Programming the USERROW without resetting the processor ?

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Is it possible to reprogram the USERROW without resetting the processor ?   Some of the Microchip bumpf seems to imply you can, but the datasheet says to write to the UPDI.ASI_RESET_REQ register to force a system reset.  I was hoping to change the USERROW data whilst the system was still running.   I can't actually test this myself yet as I'm still designing the PCB.

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The datasheet does imply that you can use the NVM controller via UPDI without using the "proper" sequence, that is, without a reset.

I never tested it, but I can do it when I have the time (might take a couple of days).

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Thanks - that would be great.  I'd rather just configure the slave processor over UPDI than have it running a complete serial programming stack just to receive some config bytes every now and then.  But I can't have it stopping

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About a year ago, I wrote a program that could write the I/O ports via the UPDI interface, just a small blink program, while the MCU was running, completely oblivious to the fact that the pin was being controlled from the outside.

So, if the NVM I/O space is also writable, it will be possible to do what you want. That's what I will check.

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I've completed my tests. My conclusions:

 

  1. It's not possible to use the NVM from the UPDI without a reset, even if you write the NVM activation key.
  2. The reset puts the CPU in some kind of suspended state where the NVM can be used.
  3. Outside of this special mode, any attempt to use the NVM from the UPDI results in an UPDI error.
  4. Therefore you can't write the user row without issuing a reset.
  5. Without reset, you can only write memory addresses that do not need the NVM (I/O registers and SRAM). These can be written directly from the UPDI.

 

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Many thanks for trying this.  Saved me finding it out it doesn't work once the PCB has been made, and I expect others will wonder if this would work so now there's a definitive answer published.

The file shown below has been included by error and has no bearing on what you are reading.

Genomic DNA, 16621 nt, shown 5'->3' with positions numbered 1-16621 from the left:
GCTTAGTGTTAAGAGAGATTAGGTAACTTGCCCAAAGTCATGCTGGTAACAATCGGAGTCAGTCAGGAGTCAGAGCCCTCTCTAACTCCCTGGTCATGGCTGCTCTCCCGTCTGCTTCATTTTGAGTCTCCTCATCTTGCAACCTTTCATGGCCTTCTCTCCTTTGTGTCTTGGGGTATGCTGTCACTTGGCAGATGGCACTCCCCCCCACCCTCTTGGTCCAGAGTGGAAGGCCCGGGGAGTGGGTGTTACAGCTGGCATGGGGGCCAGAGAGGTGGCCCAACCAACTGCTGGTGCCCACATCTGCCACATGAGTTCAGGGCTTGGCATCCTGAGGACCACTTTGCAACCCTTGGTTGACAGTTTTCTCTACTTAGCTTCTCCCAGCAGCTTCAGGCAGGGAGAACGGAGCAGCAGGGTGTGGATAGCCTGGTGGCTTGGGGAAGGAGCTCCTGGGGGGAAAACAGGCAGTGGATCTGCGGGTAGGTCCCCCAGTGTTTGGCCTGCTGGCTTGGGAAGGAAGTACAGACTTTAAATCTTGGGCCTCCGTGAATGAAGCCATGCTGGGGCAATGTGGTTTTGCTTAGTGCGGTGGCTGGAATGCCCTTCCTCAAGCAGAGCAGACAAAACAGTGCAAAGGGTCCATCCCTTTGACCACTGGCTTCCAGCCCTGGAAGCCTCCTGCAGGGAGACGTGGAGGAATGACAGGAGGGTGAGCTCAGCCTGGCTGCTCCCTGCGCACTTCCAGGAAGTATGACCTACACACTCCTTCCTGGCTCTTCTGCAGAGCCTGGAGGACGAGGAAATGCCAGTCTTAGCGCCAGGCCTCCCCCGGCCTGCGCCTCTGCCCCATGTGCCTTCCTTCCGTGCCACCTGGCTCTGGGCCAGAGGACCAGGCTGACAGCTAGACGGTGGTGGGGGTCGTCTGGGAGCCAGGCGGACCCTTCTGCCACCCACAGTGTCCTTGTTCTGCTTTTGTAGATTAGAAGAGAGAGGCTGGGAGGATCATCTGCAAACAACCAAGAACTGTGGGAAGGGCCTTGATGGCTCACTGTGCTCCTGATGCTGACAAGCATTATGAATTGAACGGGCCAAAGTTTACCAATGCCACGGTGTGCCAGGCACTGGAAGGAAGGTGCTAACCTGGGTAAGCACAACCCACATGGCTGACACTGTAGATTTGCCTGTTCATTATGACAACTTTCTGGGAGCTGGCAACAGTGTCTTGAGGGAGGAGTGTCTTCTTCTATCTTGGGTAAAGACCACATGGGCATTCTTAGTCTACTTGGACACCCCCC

I'll have to set up a serial link and parse the data myself which might mean upping the on-chip memory.

 

Thanks again

 

Mike

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Oh hang on, reading your post again.  Are you saying I can write directly to the variable RAM ?   I assumed that wouldn't be possible which is why I was thinking of using the USERROW.  But I could implement a simple lock mechanism to stop the on-chip program trying to use variables whilst they are in the process of being overwritten by the master processor.

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Yes, the SRAM can be written while the CPU is running, and also the peripheral registers, except for the NVM.

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Ah that is very good news !!    I'll have to read the UPDI specs to see how to do it but good to hear it works

 

Mike

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Here are some open source examples on how to interface with UPDI, they might be useful to you, since the datasheet is not always 100% clear:

https://github.com/ElTangas/jtag... (yeah, I wrote this one and used a simplified version for the tests I did - language C++)

https://github.com/mraardvark/py... (written by Atmel staff - language Python)

Last Edited: Wed. Jan 16, 2019 - 10:45 PM
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Yes those are the ones I already have in front of me  :-)

 

And yours is by far the most useful.  I really wish somebody would explain to these people that application software needs to be written in C++ so it can be easily incorporated in larger projects on multiple targets.  I can't install a Python or Java system on a ESP8266 for example.

 

Thanks for all your efforts !

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"Dare to be naïve." - Buckminster Fuller

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Ok perhaps I should have been clearer.  I can't install Python or Java on an ESP8266 just to download 32 byte of variables into each of the slave processors when I've got 50k of C++ application code running flat out doing the WiFi, webserver and system configuration and monitoring.

 

That said, it looks quite an impressive port.  Surprised they got WiFi working as it's usually time critical so well done to the author.